Council Member Vi Lyles on expanding transportation options in Charlotte, NC

lynx-light-railA planned expansion of the Blue Line on Charlotte, NC’s LYNX light rail system will connect the center city to the NoDA art district and University of North Carolina Charlotte Campus. Photo by Reconnecting America, via Flickr.

Charlotte is the largest city in the state of North Carolina, with a metropolitan area population of 2.3 million as of 2013. Over the last half century, Charlotte’s economy grew primarily around the financial sector. As the home to Bank of America’s headquarters, Wachovia’s former headquarters, and a host of Fortune 500 companies, the city was the second largest banking hub in the country when the economic recession hit in 2008. In recent years, leaders in Charlotte have worked to make the city’s economy more resilient by cultivating and expanding other industries—particularly energy, logistics, defense, and healthcare.

In line with that strategy, many city leaders are working to provide a high quality of life in Charlotte’s diverse neighborhoods, which radiate out from the historic center city, in order to attract and retain new businesses and residents and promote Charlotte as a great place to live, work and play. At-Large City Council Member Vi Lyles, a member of Smart Growth America’s Local Leaders Council, is working to provide these neighborhoods with a greater variety of transportation options to help foster a sense of community and connection. “We are focusing on making Charlotte a place where people want to be,” says Council Member Lyles. “To do that, we have to provide those people with choices.”

Though Lyles began her first term on the City Council in 2013, she has a history of working to ensure that the City of Charlotte meets the needs of its residents. Lyles served as Assistant City Manager from 1996-2004, and has worked as a community advocate for affordable housing, the homeless, and the arts throughout her time living in Charlotte. “I want us to think about what people need to do and have to be happy living here,” Lyles explains, “whether they are a suburban mom, an entrepreneur, or a retiree–and what we in government can do to meet those needs.”

Council Member Lyles believes that providing convenient and affordable alternatives to driving will be a crucial step in meeting residents’ mobility needs and connecting them to employment, childcare, groceries, cultural amenities, and other daily destinations. “I have an interest in making sure that when you as a resident need to go somewhere, you can decide whether to walk, whether to bike, whether to take a bus, a train, or a car. I want to create the environment where you have that choice,” she explains. “Better mobility can help every member of our community, from children to seniors.”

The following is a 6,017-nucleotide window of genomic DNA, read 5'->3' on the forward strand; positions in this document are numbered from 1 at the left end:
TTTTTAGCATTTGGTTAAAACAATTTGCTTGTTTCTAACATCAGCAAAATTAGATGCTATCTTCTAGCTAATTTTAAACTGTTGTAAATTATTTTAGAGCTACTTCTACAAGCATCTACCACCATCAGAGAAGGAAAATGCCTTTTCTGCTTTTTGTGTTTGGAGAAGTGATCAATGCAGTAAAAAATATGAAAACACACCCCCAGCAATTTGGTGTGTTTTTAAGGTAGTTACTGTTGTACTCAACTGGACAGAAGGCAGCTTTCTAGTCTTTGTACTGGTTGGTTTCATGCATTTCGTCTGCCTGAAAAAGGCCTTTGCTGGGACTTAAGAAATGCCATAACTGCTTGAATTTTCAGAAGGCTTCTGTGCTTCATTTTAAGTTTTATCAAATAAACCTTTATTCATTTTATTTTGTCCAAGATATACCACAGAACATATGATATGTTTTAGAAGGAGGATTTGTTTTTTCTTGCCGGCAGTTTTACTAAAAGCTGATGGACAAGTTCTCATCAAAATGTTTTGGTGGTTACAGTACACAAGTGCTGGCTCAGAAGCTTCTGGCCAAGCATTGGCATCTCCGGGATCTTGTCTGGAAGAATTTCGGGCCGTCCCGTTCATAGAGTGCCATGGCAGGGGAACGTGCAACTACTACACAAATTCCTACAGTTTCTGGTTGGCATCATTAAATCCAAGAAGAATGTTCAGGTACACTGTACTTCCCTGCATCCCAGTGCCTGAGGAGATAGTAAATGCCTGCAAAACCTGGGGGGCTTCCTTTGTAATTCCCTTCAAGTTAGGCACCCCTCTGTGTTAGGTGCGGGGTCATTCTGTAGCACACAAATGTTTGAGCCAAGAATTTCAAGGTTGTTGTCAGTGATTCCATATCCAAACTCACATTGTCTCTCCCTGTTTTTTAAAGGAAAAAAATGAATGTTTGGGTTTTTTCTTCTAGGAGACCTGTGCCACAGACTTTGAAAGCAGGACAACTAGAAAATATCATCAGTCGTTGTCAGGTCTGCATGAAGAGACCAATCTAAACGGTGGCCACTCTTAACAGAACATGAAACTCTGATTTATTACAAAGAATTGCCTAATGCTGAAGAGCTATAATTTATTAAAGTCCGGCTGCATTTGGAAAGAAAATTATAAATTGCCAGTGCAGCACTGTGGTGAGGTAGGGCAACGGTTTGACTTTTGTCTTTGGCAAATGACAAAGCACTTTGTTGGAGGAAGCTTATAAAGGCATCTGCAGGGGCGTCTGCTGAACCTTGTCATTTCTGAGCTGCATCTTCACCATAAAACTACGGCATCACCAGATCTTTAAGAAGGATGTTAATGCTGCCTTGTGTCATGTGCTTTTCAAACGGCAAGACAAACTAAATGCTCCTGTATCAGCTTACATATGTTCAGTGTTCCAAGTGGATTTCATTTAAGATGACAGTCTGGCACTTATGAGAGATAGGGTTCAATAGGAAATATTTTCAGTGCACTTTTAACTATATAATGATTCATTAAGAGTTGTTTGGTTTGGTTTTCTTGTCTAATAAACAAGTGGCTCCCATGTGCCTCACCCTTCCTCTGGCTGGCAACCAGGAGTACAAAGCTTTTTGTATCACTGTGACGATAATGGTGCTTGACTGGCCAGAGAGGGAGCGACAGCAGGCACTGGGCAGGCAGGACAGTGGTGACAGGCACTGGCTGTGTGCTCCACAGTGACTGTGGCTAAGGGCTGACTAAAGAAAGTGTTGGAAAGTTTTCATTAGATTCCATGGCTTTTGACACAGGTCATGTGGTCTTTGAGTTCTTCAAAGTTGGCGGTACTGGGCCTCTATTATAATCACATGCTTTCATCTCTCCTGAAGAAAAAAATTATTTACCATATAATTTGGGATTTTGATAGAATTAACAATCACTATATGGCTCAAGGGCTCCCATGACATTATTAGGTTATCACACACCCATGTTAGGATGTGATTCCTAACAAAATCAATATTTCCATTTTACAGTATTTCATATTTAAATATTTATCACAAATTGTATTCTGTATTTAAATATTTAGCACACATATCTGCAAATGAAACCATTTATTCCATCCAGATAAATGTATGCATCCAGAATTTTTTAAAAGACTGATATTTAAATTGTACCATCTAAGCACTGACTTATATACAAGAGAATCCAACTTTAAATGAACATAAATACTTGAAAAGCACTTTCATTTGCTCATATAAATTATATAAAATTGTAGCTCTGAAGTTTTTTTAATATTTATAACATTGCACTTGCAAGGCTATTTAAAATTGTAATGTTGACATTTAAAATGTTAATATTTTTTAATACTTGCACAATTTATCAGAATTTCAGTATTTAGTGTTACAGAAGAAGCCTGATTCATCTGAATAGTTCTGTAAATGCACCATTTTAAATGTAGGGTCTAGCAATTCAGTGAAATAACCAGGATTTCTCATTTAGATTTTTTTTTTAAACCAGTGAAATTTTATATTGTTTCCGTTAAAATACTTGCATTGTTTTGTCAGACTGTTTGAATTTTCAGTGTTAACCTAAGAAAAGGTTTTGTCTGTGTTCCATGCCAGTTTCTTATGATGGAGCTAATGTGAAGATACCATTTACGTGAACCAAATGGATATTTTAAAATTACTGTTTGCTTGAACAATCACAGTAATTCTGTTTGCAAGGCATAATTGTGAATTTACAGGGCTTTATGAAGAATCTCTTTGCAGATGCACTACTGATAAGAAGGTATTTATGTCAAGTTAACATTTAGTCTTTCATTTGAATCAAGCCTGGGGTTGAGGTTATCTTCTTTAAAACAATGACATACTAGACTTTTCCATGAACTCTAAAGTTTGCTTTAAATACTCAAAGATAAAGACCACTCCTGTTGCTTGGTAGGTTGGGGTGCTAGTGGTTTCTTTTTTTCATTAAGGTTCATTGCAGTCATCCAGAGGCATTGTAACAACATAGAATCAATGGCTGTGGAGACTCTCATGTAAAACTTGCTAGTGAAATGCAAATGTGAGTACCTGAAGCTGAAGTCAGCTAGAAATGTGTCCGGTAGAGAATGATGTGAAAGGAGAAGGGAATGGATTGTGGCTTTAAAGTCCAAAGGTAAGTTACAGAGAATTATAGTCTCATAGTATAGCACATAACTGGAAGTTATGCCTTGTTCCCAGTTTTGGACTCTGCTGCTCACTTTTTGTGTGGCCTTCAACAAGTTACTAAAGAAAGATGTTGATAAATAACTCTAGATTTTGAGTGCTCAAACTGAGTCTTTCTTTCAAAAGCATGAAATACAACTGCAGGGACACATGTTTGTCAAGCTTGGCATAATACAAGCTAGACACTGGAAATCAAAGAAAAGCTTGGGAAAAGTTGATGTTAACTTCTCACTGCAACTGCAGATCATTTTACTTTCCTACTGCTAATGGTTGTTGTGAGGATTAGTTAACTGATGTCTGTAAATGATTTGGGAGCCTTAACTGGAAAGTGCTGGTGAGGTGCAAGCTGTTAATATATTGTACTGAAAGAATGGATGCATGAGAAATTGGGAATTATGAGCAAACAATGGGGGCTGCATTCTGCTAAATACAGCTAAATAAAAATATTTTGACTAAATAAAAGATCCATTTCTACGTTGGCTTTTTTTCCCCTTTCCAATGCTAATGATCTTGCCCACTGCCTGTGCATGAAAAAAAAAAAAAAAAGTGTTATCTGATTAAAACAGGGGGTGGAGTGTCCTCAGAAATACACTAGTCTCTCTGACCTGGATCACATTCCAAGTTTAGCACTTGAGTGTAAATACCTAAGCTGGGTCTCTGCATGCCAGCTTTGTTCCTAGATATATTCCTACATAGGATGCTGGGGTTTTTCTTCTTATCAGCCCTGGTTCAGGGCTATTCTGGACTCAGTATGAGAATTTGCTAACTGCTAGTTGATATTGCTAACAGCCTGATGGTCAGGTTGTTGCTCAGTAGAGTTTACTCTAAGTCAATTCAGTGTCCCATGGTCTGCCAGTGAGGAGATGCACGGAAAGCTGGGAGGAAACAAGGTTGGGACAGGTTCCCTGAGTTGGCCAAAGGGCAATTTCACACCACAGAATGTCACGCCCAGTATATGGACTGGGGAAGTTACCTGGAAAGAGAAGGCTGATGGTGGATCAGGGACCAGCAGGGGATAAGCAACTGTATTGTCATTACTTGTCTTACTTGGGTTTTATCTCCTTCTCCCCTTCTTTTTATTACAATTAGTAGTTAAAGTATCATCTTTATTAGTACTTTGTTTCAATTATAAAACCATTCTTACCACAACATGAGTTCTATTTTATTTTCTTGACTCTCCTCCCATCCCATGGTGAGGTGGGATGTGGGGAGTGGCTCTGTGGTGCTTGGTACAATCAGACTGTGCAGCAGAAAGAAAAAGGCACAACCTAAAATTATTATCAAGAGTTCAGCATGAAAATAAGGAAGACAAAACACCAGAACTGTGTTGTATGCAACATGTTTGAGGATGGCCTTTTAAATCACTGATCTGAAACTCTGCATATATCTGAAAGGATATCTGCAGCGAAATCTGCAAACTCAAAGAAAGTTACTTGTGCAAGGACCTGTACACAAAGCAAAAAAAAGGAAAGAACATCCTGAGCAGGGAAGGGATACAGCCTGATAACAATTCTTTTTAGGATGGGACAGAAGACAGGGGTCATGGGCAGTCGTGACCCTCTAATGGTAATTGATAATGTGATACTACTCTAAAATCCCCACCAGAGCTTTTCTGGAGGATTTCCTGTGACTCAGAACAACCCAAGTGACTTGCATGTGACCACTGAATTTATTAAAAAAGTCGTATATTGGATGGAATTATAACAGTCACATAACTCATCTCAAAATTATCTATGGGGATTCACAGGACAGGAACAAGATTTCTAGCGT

Charlotte, NC At-Large City Council Member Vi Lyles
Charlotte, NC At-Large City Council Member Vi Lyles

Other leaders and community members in Charlotte share this focus on improving transportation choices. The City is currently conducting a series of major planned expansions to its transit network. In December of 2012, the Charlotte Area Transit System began construction on the CityLYNX Gold Line, a ten-mile streetcar system that will run along Trade Street through Charlotte’s central business district. The new streetcar line is a major component of the 2030 Transit Corridor System Plan, which establishes five corridors for future transit growth in the city and surrounding county. In a recent opinion article in the Charlotte Observer, Council Member Lyles made the case for the economic development and improved mobility the streetcar line will bring to Charlotte’s neighborhoods.

Work is also currently underway on an expansion of the Blue Line on the city’s LYNX light rail system, which serves Charlotte’s Northeast Corridor—one of the fastest growing areas in the region. The extension will provide an additional 9.3 miles of rail service and connect the Center City to the NoDa art district and the University of North Carolina Charlotte Campus.

Although service won’t begin operating along the Blue Line extension until 2017, the city is already seeing new development along the corridor. Council Member Lyles notes that this reflects a growing demand for walkable and transit-oriented development throughout the city. “The trend I see is that people are willing to live in smaller houses and on smaller lots, as long as [the development] is done well,” says Lyles. “And they are saying, ‘If I live here, can I walk across the street? Can I walk along the rail line? And how do I take rail to fulfill my other needs?’”

Despite this demand, some of the city’s planned transit investments remain controversial due to project costs. Lyles argues that reaping the benefits of these transit investments will require an openness on the city’s part to taking some risks and trying new approaches. “We’ve got to try to say yes, and then figure out how to be successful,” says Lyles. “Saying ‘yes’ opens you up to possibilities you’ve never considered. Saying ‘we’ve never done that before’ closes the door.”

Local Leaders Council